There are several critical steps for incorporating a startup, but some business owners stop after they have filed the articles of incorporation with their secretary of state. If you have questions about incorporating your company, read on to learn six steps to take after filing:
- Appoint Directors
A corporation must have a board of directors (“BOD”) before it is technically valid, In California, the minimum number of directors in a corporation is three, unless there are only one or two shareholders of record. If there are only one or two shareholders of record, the number of directors may be less than three but not less than the number of shareholders. If you have designated initial directors in the articles of incorporation, then you have already completed this step.
- Adopt Bylaws
In addition to drafting bylaws, you need to have board minutes that indicate the board of directors has adopted them. If your directors cannot come together for a meeting in person, a business attorney from Eric D. Anderson Law, LTD can help you draft a document that contains written consent of the BOD without a meeting.
- Get an EIN Number
According to the Internal Revenue Service, all businesses must have an Employer Identification Number, which is like a company's social security number. Your company will use the EIN number to manage its finances.
- Draft a Shareholders' Agreement
Although a shareholders' agreement is not technically a requirement for new incorporations, startups that have more than one founder should always draft a shareholders' agreement. This will prevent any co-founders from selling their shares to random individuals and will mandate what happens to the shares of a founder who dies or loses them to divorce or bankruptcy.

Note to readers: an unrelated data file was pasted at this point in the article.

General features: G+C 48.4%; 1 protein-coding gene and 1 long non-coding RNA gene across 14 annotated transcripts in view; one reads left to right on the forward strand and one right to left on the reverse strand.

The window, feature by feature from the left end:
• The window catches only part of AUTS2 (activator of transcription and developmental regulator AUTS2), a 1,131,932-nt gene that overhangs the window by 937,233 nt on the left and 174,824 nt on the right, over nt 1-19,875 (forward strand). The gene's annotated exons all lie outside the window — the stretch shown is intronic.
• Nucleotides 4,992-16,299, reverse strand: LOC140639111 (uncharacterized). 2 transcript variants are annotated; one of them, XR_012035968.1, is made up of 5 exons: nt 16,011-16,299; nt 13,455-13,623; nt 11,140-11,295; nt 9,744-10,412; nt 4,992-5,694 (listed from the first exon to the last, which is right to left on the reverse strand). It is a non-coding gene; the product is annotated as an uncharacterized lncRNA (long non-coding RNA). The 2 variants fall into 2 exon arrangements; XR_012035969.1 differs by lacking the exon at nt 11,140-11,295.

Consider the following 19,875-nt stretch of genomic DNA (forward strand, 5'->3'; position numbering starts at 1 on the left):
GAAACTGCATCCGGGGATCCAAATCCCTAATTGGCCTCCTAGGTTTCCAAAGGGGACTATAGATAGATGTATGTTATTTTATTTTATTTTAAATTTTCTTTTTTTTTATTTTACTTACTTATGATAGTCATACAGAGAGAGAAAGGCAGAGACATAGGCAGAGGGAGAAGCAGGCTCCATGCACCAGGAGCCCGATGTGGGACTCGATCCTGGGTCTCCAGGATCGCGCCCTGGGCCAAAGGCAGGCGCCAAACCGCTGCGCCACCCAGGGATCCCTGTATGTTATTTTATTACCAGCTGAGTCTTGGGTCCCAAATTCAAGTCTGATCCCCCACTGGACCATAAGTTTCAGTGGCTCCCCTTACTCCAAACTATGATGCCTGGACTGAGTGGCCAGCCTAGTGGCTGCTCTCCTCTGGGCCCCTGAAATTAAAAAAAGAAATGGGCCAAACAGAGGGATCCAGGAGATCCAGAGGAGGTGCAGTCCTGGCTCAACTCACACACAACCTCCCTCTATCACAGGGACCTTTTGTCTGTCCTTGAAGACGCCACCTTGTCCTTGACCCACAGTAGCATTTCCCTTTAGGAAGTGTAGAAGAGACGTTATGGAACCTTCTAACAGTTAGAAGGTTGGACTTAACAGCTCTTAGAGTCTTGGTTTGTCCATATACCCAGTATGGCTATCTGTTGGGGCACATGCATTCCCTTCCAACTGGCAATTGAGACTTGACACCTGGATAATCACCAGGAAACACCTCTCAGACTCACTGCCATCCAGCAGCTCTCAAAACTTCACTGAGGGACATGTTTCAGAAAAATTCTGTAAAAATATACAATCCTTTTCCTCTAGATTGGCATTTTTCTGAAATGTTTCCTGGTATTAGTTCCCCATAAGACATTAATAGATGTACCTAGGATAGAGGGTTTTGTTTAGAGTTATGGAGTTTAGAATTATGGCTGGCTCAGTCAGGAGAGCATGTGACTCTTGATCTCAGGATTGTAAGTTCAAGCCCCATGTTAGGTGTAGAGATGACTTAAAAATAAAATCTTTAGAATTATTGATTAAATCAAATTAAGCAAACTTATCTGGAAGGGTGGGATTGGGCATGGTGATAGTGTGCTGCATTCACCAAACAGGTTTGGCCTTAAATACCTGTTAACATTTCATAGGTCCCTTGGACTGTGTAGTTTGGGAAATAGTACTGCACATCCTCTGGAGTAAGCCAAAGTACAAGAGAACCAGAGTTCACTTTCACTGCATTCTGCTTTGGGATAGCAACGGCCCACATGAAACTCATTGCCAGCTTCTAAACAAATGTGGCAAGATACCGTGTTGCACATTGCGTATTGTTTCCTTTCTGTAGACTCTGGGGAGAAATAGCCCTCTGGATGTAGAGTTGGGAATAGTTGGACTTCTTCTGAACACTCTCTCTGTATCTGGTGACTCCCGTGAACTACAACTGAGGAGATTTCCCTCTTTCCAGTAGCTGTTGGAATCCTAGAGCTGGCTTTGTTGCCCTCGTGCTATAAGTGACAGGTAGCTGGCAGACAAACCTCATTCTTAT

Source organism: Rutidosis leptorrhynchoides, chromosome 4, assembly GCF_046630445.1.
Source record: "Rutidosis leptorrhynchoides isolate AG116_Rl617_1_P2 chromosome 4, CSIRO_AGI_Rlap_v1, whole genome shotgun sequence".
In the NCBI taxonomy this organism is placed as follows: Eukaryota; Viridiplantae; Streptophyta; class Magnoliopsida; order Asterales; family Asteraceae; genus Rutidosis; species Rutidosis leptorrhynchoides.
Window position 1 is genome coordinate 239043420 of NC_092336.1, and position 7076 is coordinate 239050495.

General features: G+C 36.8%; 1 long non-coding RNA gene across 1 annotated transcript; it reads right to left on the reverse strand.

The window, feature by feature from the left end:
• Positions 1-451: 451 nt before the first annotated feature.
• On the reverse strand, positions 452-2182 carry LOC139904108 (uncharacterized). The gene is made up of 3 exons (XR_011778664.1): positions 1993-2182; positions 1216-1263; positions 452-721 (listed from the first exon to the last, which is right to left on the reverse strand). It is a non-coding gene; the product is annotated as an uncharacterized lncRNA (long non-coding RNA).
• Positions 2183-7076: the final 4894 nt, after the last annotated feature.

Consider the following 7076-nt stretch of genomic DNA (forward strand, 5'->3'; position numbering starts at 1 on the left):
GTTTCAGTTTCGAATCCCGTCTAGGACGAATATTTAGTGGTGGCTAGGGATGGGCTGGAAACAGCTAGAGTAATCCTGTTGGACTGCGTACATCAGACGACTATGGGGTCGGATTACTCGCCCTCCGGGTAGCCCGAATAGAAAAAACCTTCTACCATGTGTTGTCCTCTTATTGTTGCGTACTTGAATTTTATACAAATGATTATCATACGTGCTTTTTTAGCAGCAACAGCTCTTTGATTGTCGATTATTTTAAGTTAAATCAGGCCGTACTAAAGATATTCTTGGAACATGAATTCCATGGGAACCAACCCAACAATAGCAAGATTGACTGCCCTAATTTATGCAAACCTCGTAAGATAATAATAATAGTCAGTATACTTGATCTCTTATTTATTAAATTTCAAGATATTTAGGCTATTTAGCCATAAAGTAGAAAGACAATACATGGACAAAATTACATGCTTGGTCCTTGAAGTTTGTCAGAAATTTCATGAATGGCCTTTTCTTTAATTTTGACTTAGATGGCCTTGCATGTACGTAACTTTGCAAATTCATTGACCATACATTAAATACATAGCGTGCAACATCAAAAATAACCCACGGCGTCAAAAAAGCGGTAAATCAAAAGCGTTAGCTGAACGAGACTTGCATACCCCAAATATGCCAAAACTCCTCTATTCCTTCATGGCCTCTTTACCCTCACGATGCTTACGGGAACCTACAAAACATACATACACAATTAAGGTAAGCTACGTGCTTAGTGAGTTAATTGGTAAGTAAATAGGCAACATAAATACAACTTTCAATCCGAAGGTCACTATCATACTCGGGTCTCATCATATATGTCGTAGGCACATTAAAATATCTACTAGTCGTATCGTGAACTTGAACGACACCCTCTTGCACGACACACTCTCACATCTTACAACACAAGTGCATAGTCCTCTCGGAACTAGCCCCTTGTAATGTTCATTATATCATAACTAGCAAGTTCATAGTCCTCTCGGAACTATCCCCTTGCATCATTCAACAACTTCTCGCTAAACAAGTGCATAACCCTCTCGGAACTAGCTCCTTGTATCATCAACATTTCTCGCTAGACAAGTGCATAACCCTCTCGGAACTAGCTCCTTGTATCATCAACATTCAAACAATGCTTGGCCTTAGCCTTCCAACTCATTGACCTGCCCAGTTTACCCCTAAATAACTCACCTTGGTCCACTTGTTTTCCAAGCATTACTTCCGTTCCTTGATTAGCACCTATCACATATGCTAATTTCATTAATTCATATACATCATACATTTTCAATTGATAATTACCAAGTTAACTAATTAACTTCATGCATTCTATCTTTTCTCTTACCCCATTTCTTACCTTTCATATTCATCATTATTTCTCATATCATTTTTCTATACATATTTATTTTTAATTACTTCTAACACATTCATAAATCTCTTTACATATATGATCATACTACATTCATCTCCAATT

Even though a shareholders' agreement is not necessary in order to do business, potential investors like seeing that one is in place, and they may require you and the other founders to sign one before investing in the company.
- Issue Stock
In order to issue stock legally, you must meet several requirements. For example, the board needs to pass a resolution authorizing it first, and the corporation needs to issue stock certificates for the individual stocks.
- Consider Implementing a Vesting Schedule
Without a vesting schedule for the founders' stocks, founders will be able to keep all of their shares even if they die, become disabled, or leave the company. This could present serious problems if a founder keeps all of the initial shares but no longer contributes to the business in any meaningful way.
If you just started a company and want to ensure you are doing everything in your power to protect it from future lawsuits, contact us. We offer both a subscription service for our legal assistance and the more traditional hourly fee option. Call 909-283-5494 to speak with one of our Redlands commercial attorneys about your company's legal needs.